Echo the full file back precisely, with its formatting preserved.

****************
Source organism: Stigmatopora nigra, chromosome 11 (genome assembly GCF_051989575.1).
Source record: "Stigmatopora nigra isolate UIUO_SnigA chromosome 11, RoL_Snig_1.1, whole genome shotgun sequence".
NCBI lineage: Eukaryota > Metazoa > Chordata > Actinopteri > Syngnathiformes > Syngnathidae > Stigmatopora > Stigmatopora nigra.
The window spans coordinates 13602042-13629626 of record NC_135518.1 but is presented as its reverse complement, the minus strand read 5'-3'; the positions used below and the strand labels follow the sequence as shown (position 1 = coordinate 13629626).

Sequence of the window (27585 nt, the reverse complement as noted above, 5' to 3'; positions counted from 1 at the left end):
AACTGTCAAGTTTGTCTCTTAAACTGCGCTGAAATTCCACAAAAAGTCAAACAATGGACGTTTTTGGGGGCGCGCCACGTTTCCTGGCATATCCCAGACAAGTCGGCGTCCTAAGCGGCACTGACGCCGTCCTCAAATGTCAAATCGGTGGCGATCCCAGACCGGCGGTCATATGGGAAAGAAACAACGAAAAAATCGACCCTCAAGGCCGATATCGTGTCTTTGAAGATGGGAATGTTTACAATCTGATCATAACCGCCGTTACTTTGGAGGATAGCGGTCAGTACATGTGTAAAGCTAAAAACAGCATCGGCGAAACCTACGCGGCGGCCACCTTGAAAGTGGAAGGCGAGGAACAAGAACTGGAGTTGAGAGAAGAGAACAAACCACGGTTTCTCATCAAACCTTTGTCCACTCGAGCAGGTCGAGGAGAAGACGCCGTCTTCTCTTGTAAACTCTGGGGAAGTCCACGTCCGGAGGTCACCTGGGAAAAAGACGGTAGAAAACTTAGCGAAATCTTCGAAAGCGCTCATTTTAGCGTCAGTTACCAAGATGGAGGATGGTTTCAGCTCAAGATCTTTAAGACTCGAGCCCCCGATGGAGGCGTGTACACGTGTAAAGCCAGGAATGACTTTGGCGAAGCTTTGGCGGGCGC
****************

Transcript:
Source organism: Stigmatopora nigra, chromosome 11 (genome assembly GCF_051989575.1).
Source record: "Stigmatopora nigra isolate UIUO_SnigA chromosome 11, RoL_Snig_1.1, whole genome shotgun sequence".
NCBI lineage: Eukaryota > Metazoa > Chordata > Actinopteri > Syngnathiformes > Syngnathidae > Stigmatopora > Stigmatopora nigra.
The window spans coordinates 13602042-13629626 of record NC_135518.1 but is presented as its reverse complement, the minus strand read 5'-3'; the positions used below and the strand labels follow the sequence as shown (position 1 = coordinate 13629626).

Sequence of the window (27585 nt, the reverse complement as noted above, 5' to 3'; positions counted from 1 at the left end):
AACTGTCAAGTTTGTCTCTTAAACTGCGCTGAAATTCCACAAAAAGTCAAACAATGGACGTTTTTGGGGGCGCGCCACGTTTCCTGGCATATCCCAGACAAGTCGGCGTCCTAAGCGGCACTGACGCCGTCCTCAAATGTCAAATCGGTGGCGATCCCAGACCGGCGGTCATATGGGAAAGAAACAACGAAAAAATCGACCCTCAAGGCCGATATCGTGTCTTTGAAGATGGGAATGTTTACAATCTGATCATAACCGCCGTTACTTTGGAGGATAGCGGTCAGTACATGTGTAAAGCTAAAAACAGCATCGGCGAAACCTACGCGGCGGCCACCTTGAAAGTGGAAGGCGAGGAACAAGAACTGGAGTTGAGAGAAGAGAACAAACCACGGTTTCTCATCAAACCTTTGTCCACTCGAGCAGGTCGAGGAGAAGACGCCGTCTTCTCTTGTAAACTCTGGGGAAGTCCACGTCCGGAGGTCACCTGGGAAAAAGACGGTAGAAAACTTAGCGAAATCTTCGAAAGCGCTCATTTTAGCGTCAGTTACCAAGATGGAGGATGGTTTCAGCTCAAGATCTTTAAGACTCGAGCCCCCGATGGAGGCGTGTACACGTGTAAAGCCAGGAATGACTTTGGCGAAGCTTTGGCGGGCGC